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Jul 28, 2021 | by Nancy Hey

How has Covid-19 exposed housing inequalities?

Covid-19 has affected all aspects of our lives, including our wellbeing, which hasn’t yet returned to pre-pandemic levels, as data from the ONS shows

For a full recovery, it is necessary to understand the full breadth of what drives our wellbeing, and how these drivers interact with each other – in order to inform our policies and be the basis for making everyday decisions on how to spend our time and money.

Our wellbeing inequalities project, Covid:WIRED, looks at emerging research on the impact of the pandemic. It holds a database of studies that identify what aspects of life have been affected by the pandemic, as well as which individuals have been most impacted by these changes.

Our report published today, in partnership with the Centre for Thriving Places and Shelter, uses the evidence obtained from the dashboard to look in depth at the wellbeing inequalities that Covid-19 has opened up within the housing system. 

There are long-standing inequalities within the housing system both in the type and quality of housing and the affordability and access to amenities. These have a direct impact on the drivers of wellbeing, such as physical and mental health and our social relationships. 

Since the start of lockdown in March 2020, people have spent more time at home, so their immediate surroundings had a greater impact on shaping their quality of life. We know that housing conditions had a stronger independent effect on wellbeing in the first lockdown than before the pandemic.

Before the pandemic

There were already long-standing inequalities in housing in the UK which affected the capacity of different groups to respond to lockdown and changing patterns of work and leisure. These include:

Housing quality


  • BME households are more likely than white British people to live in households with fewer rooms than occupants.

Access to gardens

Why were these inequalities relevant during the pandemic?

During the first lockdown, many households experienced multiple types of vulnerabilities simultaneously, particularly working-age households. For example:

  • Physical health inequalities associated with housing have been exacerbated as poor housing and overcrowding have been linked to increased transmission of the virus. 
  • Younger people have been more likely to experience lockdown in homes with less space, more damp, fewer gardens and/or in derelict or congested neighbourhoods than older people. 
  • Renters appear to have experienced lower wellbeing in the pandemic than owners, although all tenures are negatively affected by financial insecurity due to the pandemic.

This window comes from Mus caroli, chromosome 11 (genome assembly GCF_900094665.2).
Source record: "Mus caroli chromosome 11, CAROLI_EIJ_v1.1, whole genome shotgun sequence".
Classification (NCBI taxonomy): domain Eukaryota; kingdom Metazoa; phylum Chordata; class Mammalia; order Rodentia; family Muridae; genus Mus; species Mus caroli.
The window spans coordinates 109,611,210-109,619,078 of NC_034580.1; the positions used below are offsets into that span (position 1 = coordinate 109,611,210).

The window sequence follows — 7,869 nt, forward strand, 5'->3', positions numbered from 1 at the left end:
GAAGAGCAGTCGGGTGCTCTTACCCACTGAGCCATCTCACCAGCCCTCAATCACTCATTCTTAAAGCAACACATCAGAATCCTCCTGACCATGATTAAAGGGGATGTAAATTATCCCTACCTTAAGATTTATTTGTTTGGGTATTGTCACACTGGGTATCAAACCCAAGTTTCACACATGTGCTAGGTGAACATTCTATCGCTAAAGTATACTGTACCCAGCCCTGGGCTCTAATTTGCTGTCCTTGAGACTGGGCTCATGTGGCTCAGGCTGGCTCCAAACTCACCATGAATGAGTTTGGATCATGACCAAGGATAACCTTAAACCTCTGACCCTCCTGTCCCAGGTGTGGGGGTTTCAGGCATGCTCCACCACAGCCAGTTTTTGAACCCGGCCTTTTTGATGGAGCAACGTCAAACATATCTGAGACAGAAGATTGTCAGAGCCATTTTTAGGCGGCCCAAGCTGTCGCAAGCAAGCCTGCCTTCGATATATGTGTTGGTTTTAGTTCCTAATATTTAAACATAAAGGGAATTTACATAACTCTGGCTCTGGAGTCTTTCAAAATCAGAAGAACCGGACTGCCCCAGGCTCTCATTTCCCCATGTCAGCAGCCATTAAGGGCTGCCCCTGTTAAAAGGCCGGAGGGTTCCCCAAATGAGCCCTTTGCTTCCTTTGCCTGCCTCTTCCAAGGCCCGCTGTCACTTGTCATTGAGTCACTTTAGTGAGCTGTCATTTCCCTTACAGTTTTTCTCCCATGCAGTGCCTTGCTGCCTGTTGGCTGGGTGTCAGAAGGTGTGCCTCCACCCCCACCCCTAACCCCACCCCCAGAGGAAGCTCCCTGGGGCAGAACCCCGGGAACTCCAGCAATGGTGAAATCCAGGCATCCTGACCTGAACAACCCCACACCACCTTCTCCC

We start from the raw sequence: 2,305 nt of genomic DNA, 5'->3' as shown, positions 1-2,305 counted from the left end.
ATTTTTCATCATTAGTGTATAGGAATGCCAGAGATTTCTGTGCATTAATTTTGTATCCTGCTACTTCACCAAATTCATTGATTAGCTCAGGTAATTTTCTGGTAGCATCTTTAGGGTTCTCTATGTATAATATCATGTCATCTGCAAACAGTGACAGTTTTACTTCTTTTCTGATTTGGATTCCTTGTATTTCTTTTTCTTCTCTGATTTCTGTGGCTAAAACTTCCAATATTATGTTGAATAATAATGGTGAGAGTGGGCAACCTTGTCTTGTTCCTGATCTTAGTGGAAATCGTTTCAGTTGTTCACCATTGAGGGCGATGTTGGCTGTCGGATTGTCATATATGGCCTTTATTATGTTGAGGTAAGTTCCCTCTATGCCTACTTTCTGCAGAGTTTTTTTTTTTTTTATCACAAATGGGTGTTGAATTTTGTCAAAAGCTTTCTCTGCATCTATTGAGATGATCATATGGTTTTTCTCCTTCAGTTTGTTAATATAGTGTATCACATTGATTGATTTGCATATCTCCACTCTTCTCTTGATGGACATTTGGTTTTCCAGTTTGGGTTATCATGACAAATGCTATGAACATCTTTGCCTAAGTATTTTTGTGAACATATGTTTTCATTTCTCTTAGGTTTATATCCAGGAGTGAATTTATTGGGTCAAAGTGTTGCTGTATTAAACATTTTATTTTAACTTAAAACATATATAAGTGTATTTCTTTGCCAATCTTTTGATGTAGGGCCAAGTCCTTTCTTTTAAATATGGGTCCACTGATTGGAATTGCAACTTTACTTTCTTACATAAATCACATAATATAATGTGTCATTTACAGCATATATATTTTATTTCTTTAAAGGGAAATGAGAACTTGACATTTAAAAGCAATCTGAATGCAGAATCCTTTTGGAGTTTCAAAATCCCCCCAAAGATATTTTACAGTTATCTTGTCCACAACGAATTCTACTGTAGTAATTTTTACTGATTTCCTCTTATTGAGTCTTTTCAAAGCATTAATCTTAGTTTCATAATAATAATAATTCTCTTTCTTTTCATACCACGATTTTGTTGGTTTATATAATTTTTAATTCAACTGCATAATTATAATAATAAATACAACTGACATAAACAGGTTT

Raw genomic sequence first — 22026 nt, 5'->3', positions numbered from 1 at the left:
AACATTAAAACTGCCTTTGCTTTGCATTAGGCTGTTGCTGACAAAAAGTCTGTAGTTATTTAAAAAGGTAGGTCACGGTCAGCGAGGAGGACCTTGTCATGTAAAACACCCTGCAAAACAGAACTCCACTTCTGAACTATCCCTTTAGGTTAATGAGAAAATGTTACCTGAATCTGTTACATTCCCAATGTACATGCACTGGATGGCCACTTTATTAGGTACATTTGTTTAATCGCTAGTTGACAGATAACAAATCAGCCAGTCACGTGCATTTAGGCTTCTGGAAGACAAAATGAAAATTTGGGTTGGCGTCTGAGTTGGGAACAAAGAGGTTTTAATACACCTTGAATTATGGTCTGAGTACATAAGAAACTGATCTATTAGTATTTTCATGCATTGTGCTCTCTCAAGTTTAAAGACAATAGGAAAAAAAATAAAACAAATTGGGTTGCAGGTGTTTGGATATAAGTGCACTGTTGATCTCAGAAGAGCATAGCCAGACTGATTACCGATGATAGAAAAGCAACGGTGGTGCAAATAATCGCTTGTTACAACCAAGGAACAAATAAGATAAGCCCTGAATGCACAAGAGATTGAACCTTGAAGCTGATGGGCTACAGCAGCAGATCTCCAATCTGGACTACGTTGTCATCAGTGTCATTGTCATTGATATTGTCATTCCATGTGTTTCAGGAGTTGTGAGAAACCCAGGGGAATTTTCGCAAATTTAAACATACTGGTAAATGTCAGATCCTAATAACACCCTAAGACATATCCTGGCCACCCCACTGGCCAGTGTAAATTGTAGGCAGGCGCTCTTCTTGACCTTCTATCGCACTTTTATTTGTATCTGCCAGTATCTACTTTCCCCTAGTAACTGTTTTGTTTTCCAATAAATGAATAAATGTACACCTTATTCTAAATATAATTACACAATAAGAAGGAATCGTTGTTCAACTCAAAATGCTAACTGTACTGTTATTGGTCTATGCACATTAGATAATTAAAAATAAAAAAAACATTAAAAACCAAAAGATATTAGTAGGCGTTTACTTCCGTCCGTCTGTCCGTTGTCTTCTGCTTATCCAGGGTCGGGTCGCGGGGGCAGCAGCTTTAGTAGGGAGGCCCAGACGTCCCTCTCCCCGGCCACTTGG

Rising homelessness

Although there were increases in demand for services for homeless people, and a continuing flow of new rough sleepers throughout the pandemic, there was also increased access to emergency support. 

New ways to support people facing multiple disadvantages were quickly implemented across the country, including emergency accomodation for homeless people and more autonomy and flexibility for workers. This brought short term benefits, for example facilitating self-isolation and providing clinical support for substance use issues, and a foundation for recovery. 

Ligia Teixeira from the Centre for Homelessness Impact reflects on this:

“Homelessness certainly harms wellbeing and is one of the most tragic forms of poverty, blighting rich countries as much as poor ones. Homeless people experience poorer physical and mental health than the general population and are also at higher risk of death.

“The UK government has pledged to end rough sleeping in England by 2024 and has made progress towards this, but this is only one type of homelessness. The number of households living in temporary accommodation, for instance, has risen sharply and demand is set to continue to rise over coming months. 

“This review is welcome because to end homelessness for good we need to focus on what works: to improve how we use research and data to establish an evidence base of interventions that are proven to have impact and to deliver value for money.”

Why do these findings matter for wellbeing?

The emerging evidence has shown the immediate and direct impacts of our housing on our ability to respond to the pandemic: 

  • The need for space to quarantine safely from others and spend long periods of time inside to rest, work and exercise was not met by all forms of accommodation. 
  • The effect was particularly acute for those on low incomes, from ethnic minorities and the young, including where those groups intersect. 
  • Housing conditions not only had a direct impact on wellbeing, but also on the drivers of wellbeing such as health and employment.

Hilary Burkitt, Head of Research at Shelter UK, talks about the findings from the review:

“Through the lockdowns that have punctuated the COVID-19 pandemic we have been urged to ‘stay home’. The increased time we have spent within our own four walls has underscored the importance of home.  

“For the fortunate it has been a welcome reconnection and reminder of their value to our wellbeing. However, for too many of us it has highlighted the immense challenges we face when we don’t have stability, security and safety. The pandemic has exposed the inequality that lies at the heart of our housing system.”

Monitoring both the tangible effects of housing on the drivers of wellbeing, as well as its effects on subjective wellbeing, will help to craft and evaluate policy and practice responses.


Jul 7, 2021 | By Nancy Hey
Covid:WIRED – Mapping the evidence on the unequal wellbeing impacts of the pandemic
Centre Blog

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